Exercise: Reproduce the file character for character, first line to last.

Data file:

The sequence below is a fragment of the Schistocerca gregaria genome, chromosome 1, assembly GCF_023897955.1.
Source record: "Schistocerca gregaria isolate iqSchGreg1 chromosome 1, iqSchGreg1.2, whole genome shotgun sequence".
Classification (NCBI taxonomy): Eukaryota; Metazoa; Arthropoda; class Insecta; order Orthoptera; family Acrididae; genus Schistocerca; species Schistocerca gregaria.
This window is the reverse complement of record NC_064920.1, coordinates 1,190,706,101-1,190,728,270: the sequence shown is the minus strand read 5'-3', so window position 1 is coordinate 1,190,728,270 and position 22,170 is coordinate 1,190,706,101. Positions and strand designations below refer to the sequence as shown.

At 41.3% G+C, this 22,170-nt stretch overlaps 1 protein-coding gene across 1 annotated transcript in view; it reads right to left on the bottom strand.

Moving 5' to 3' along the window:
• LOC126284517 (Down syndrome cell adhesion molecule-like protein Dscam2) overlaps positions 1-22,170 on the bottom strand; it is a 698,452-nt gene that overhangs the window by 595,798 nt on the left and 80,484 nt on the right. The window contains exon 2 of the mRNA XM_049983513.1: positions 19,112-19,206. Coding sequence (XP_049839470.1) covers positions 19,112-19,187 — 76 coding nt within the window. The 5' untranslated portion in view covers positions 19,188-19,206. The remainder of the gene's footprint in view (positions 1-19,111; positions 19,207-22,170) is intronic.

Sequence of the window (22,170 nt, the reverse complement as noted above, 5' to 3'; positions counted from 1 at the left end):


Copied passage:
The sequence below is a fragment of the Schistocerca gregaria genome, chromosome 1, assembly GCF_023897955.1.
Source record: "Schistocerca gregaria isolate iqSchGreg1 chromosome 1, iqSchGreg1.2, whole genome shotgun sequence".
Classification (NCBI taxonomy): Eukaryota; Metazoa; Arthropoda; class Insecta; order Orthoptera; family Acrididae; genus Schistocerca; species Schistocerca gregaria.
This window is the reverse complement of record NC_064920.1, coordinates 1,190,706,101-1,190,728,270: the sequence shown is the minus strand read 5'-3', so window position 1 is coordinate 1,190,728,270 and position 22,170 is coordinate 1,190,706,101. Positions and strand designations below refer to the sequence as shown.

At 41.3% G+C, this 22,170-nt stretch overlaps 1 protein-coding gene across 1 annotated transcript in view; it reads right to left on the bottom strand.

Moving 5' to 3' along the window:
• LOC126284517 (Down syndrome cell adhesion molecule-like protein Dscam2) overlaps positions 1-22,170 on the bottom strand; it is a 698,452-nt gene that overhangs the window by 595,798 nt on the left and 80,484 nt on the right. The window contains exon 2 of the mRNA XM_049983513.1: positions 19,112-19,206. Coding sequence (XP_049839470.1) covers positions 19,112-19,187 — 76 coding nt within the window. The 5' untranslated portion in view covers positions 19,188-19,206. The remainder of the gene's footprint in view (positions 1-19,111; positions 19,207-22,170) is intronic.

Sequence of the window (22,170 nt, the reverse complement as noted above, 5' to 3'; positions counted from 1 at the left end):